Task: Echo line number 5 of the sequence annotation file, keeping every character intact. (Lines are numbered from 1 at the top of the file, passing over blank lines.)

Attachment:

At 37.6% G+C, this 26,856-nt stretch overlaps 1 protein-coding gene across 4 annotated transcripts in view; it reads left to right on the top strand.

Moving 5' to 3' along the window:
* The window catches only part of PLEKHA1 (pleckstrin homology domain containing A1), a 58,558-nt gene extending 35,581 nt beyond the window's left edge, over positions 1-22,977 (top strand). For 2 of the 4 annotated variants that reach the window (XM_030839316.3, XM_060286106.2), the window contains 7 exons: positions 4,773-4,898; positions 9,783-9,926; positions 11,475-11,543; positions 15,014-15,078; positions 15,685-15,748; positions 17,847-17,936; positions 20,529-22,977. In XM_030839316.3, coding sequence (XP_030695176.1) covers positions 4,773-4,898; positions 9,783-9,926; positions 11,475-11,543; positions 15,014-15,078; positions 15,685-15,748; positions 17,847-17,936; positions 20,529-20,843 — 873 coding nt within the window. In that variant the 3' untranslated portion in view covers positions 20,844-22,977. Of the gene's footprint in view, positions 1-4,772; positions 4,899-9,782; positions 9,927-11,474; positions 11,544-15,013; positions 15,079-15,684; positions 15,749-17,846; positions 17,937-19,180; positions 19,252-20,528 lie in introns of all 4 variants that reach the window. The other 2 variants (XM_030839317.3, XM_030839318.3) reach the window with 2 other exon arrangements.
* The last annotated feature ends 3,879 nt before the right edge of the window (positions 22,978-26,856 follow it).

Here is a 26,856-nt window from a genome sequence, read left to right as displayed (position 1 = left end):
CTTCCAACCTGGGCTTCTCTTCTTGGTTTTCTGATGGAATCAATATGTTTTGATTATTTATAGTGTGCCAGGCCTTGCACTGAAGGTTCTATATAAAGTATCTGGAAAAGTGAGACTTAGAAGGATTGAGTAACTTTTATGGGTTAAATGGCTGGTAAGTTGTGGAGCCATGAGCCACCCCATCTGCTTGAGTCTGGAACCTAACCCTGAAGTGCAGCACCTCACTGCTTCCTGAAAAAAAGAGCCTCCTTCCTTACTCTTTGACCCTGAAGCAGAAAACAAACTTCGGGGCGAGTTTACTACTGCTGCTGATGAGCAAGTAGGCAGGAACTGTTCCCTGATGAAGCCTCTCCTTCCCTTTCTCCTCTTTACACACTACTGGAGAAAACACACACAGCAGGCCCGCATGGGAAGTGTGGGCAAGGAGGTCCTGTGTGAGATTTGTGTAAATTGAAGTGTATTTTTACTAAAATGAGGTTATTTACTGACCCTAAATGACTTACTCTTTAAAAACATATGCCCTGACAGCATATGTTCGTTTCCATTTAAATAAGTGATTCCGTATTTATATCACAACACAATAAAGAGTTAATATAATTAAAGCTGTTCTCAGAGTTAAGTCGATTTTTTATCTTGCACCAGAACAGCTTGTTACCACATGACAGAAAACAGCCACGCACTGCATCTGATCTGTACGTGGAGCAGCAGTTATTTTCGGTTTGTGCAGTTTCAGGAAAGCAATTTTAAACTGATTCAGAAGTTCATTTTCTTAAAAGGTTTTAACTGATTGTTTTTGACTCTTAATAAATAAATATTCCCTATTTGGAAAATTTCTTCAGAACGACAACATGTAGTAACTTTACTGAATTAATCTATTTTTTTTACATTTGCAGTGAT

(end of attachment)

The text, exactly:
Here is a 26,856-nt window from a genome sequence, read left to right as displayed (position 1 = left end):